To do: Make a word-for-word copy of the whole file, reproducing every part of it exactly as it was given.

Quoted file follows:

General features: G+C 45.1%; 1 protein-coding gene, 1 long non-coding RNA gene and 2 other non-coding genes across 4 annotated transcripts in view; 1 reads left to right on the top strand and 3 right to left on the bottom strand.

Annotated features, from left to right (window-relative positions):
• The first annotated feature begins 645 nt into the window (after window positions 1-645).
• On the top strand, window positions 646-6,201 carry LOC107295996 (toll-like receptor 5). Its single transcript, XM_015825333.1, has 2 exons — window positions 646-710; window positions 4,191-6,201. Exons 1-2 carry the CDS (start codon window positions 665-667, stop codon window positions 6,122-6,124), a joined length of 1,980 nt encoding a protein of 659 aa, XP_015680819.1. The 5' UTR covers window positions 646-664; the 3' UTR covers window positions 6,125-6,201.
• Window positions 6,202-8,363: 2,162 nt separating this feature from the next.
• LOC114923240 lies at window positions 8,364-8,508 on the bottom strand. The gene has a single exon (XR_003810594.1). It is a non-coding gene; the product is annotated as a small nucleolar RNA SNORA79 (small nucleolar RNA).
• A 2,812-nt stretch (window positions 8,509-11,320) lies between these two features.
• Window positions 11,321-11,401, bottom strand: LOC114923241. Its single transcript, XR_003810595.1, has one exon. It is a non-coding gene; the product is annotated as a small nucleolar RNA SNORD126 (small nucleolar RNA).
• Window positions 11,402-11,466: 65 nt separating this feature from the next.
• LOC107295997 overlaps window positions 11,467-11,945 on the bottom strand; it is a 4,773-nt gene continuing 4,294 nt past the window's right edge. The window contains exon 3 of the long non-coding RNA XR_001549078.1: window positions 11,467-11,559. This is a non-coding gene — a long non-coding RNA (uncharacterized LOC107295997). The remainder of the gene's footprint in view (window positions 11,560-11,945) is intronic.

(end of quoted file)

General features: G+C 45.1%; 1 protein-coding gene, 1 long non-coding RNA gene and 2 other non-coding genes across 4 annotated transcripts in view; 1 reads left to right on the top strand and 3 right to left on the bottom strand.

Annotated features, from left to right (window-relative positions):
• The first annotated feature begins 645 nt into the window (after window positions 1-645).
• On the top strand, window positions 646-6,201 carry LOC107295996 (toll-like receptor 5). Its single transcript, XM_015825333.1, has 2 exons — window positions 646-710; window positions 4,191-6,201. Exons 1-2 carry the CDS (start codon window positions 665-667, stop codon window positions 6,122-6,124), a joined length of 1,980 nt encoding a protein of 659 aa, XP_015680819.1. The 5' UTR covers window positions 646-664; the 3' UTR covers window positions 6,125-6,201.
• Window positions 6,202-8,363: 2,162 nt separating this feature from the next.
• LOC114923240 lies at window positions 8,364-8,508 on the bottom strand. The gene has a single exon (XR_003810594.1). It is a non-coding gene; the product is annotated as a small nucleolar RNA SNORA79 (small nucleolar RNA).
• A 2,812-nt stretch (window positions 8,509-11,320) lies between these two features.
• Window positions 11,321-11,401, bottom strand: LOC114923241. Its single transcript, XR_003810595.1, has one exon. It is a non-coding gene; the product is annotated as a small nucleolar RNA SNORD126 (small nucleolar RNA).
• Window positions 11,402-11,466: 65 nt separating this feature from the next.
• LOC107295997 overlaps window positions 11,467-11,945 on the bottom strand; it is a 4,773-nt gene continuing 4,294 nt past the window's right edge. The window contains exon 3 of the long non-coding RNA XR_001549078.1: window positions 11,467-11,559. This is a non-coding gene — a long non-coding RNA (uncharacterized LOC107295997). The remainder of the gene's footprint in view (window positions 11,560-11,945) is intronic.